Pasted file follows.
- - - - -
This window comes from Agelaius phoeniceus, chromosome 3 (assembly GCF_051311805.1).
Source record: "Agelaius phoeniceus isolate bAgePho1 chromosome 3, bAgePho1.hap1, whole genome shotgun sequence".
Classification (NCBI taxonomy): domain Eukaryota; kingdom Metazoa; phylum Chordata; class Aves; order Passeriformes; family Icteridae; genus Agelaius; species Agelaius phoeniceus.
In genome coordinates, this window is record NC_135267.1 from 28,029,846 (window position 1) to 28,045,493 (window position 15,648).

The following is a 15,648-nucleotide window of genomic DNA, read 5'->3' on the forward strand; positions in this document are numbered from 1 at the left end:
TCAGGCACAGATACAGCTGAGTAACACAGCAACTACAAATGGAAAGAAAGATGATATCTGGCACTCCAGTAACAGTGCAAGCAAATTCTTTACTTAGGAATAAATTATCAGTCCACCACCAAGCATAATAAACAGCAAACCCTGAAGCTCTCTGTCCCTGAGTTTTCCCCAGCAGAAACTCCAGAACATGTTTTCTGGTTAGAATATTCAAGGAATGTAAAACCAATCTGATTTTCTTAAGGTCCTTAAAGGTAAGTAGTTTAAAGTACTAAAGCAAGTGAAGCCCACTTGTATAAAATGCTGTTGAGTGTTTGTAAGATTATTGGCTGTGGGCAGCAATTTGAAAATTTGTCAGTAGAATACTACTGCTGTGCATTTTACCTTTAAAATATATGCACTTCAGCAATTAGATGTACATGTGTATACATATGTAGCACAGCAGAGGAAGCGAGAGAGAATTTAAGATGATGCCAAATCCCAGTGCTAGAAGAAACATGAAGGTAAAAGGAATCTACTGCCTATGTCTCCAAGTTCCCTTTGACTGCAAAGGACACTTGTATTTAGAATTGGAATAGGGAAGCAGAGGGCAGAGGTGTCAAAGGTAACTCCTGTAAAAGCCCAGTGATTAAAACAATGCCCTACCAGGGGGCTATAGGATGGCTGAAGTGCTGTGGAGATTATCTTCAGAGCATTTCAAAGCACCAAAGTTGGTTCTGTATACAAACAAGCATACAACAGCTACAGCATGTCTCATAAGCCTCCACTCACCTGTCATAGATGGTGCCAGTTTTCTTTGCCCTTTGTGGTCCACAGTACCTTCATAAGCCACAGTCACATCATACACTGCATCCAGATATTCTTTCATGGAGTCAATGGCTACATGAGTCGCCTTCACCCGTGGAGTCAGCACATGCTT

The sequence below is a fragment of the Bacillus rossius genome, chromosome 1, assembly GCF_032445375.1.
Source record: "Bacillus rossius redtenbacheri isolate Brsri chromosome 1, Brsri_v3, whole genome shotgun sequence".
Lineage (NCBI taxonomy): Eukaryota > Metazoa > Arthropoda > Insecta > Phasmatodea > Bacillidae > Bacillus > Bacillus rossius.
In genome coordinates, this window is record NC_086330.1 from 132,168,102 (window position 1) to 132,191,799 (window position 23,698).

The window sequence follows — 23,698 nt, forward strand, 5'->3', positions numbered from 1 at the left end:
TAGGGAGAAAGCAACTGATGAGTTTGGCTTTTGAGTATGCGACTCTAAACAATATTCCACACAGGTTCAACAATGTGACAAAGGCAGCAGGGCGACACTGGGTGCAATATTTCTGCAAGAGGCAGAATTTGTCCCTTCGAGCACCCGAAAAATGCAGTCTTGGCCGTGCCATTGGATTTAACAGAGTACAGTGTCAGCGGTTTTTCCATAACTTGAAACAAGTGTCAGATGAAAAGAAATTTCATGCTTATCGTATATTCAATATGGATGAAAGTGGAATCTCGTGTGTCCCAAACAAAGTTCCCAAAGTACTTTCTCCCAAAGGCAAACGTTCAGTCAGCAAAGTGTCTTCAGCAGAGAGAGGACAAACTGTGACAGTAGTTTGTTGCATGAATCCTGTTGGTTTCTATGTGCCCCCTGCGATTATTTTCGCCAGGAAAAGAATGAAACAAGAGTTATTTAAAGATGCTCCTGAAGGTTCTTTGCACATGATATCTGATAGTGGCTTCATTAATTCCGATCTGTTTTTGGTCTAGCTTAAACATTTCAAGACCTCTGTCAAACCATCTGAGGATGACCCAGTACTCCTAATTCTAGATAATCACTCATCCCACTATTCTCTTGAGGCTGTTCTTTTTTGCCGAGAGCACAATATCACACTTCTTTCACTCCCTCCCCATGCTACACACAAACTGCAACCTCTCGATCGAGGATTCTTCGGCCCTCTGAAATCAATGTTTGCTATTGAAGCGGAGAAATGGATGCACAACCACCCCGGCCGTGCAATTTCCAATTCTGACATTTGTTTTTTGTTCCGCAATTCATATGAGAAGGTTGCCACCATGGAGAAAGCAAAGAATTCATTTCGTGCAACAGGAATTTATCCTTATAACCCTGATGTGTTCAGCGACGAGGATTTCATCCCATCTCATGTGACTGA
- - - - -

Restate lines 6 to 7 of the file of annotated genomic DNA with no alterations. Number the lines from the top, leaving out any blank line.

TCAGGCACAGATACAGCTGAGTAACACAGCAACTACAAATGGAAAGAAAGATGATATCTGGCACTCCAGTAACAGTGCAAGCAAATTCTTTACTTAGGAATAAATTATCAGTCCACCACCAAGCATAATAAACAGCAAACCCTGAAGCTCTCTGTCCCTGAGTTTTCCCCAGCAGAAACTCCAGAACATGTTTTCTGGTTAGAATATTCAAGGAATGTAAAACCAATCTGATTTTCTTAAGGTCCTTAAAGGTAAGTAGTTTAAAGTACTAAAGCAAGTGAAGCCCACTTGTATAAAATGCTGTTGAGTGTTTGTAAGATTATTGGCTGTGGGCAGCAATTTGAAAATTTGTCAGTAGAATACTACTGCTGTGCATTTTACCTTTAAAATATATGCACTTCAGCAATTAGATGTACATGTGTATACATATGTAGCACAGCAGAGGAAGCGAGAGAGAATTTAAGATGATGCCAAATCCCAGTGCTAGAAGAAACATGAAGGTAAAAGGAATCTACTGCCTATGTCTCCAAGTTCCCTTTGACTGCAAAGGACACTTGTATTTAGAATTGGAATAGGGAAGCAGAGGGCAGAGGTGTCAAAGGTAACTCCTGTAAAAGCCCAGTGATTAAAACAATGCCCTACCAGGGGGCTATAGGATGGCTGAAGTGCTGTGGAGATTATCTTCAGAGCATTTCAAAGCACCAAAGTTGGTTCTGTATACAAACAAGCATACAACAGCTACAGCATGTCTCATAAGCCTCCACTCACCTGTCATAGATGGTGCCAGTTTTCTTTGCCCTTTGTGGTCCACAGTACCTTCATAAGCCACAGTCACATCATACACTGCATCCAGATATTCTTTCATGGAGTCAATGGCTACATGAGTCGCCTTCACCCGTGGAGTCAGCACATGCTT

The sequence below is a fragment of the Bacillus rossius genome, chromosome 1, assembly GCF_032445375.1.